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Reproduced courtesy Seafolly

Seafolly 'Mini Tube' bikini bottom

Date: 2009
Dimensions:
Clothing size: 10
Overall (laid flat): 205 x 340 x 20 mm
Medium: Nylon/Elastane
Credit Line: ANMM Collection Gift from Seafolly Pty Ltd
Object Copyright: © Seafolly
Object Name: Bikini bottom
Object No: 00046097
Place Manufactured:Australia

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    Description
    Embracing Annette Kellerman's title of the 'Australian mermaid,' Seafolly's Woollen Mermaid project swimsuit takes inspiration from the deep, its coral textures and seagrass. The bodice of the swimsuit is embellished with iridescent bugle beads and layers of overlapping fabric, to create a texture reminiscent of the scales of the mythical mermaid.

    The swimsuit reflects a confident athletic modern day woman. The sheer mesh and the plunging V-shaped backless silhouette enables their 'Diving Venus' to shock and surprise her admirers, just as Kellerman did on Revere Beach, Boston in 1907.

    Seafolly's colour direction for the Summer 2009 season embraces luminous brights with shots of gerbera orange and spa blue highlighting sophisticated shades of cinder, black and white.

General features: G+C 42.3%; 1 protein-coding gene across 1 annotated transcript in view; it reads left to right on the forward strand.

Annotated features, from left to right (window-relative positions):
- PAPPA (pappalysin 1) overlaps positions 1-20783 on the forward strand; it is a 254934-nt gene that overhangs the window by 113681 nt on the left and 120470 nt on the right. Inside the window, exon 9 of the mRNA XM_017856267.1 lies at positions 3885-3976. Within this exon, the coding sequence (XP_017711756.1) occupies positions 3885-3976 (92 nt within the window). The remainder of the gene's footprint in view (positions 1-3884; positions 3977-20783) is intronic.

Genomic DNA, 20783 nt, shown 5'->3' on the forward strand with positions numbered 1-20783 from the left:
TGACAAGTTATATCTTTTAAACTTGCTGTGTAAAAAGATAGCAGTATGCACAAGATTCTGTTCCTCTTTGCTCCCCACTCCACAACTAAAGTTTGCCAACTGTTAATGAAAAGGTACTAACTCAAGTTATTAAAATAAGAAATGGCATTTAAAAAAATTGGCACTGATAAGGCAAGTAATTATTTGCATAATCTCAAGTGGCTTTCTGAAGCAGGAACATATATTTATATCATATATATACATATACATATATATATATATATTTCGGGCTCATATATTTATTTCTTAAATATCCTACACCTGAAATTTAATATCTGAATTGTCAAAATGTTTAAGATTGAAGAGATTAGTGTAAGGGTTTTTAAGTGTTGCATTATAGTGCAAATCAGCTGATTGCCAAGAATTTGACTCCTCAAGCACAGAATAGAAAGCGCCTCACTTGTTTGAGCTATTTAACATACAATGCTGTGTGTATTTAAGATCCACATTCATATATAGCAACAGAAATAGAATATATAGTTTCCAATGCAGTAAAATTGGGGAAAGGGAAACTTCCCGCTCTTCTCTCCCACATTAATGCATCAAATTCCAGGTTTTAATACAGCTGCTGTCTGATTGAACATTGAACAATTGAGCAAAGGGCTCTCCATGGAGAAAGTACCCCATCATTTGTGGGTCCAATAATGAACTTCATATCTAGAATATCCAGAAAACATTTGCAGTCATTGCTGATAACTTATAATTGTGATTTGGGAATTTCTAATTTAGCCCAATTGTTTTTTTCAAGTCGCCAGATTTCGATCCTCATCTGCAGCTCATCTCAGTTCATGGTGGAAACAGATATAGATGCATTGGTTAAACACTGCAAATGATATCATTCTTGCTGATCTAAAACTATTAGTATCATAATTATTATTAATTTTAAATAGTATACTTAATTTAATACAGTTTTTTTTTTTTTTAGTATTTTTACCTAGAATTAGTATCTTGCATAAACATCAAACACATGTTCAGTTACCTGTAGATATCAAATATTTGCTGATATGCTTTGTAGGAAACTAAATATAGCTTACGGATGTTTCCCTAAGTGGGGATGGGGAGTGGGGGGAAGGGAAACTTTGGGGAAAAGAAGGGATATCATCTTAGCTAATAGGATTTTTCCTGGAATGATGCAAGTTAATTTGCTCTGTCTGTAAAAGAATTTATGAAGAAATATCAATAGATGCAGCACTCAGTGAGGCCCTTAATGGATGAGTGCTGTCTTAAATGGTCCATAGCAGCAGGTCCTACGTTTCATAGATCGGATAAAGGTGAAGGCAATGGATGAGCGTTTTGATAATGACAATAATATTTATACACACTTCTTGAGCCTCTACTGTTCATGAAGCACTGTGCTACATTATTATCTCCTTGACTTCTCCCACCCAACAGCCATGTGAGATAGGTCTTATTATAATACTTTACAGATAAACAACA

Seafolly looks to all forms of art for directional prints, including sundrenched tropical watercolours inspired by the Impressionists, Splashy Arthouse abstracts and ultra modern cyber-pixel creations. Styling for the 2009 season takes inspiration from bygone eras - sheen on sheen glamorous flirty frills á la Moulin Rouge and the rebirth of the retro skirted pant.
    SignificanceThis selection of swimsuits shows the design emphases of Seafolly, one of Australia's outstanding established swimwear brands, both in the representation of its 2009 capsule collections and in its imaginative response to ANMM's Woollen Mermaid brief. Both add a contemporary perspective to Australia's swimwear history.

    Seafolly's Woollen Mermaid project swimsuit embodies a modern aesthetic inspired by the original Australian mermaid Annette Kellerman, while the 2009 capsule collections provide a dramatic contrast with their use of bold, vibrant colours and energetic prints.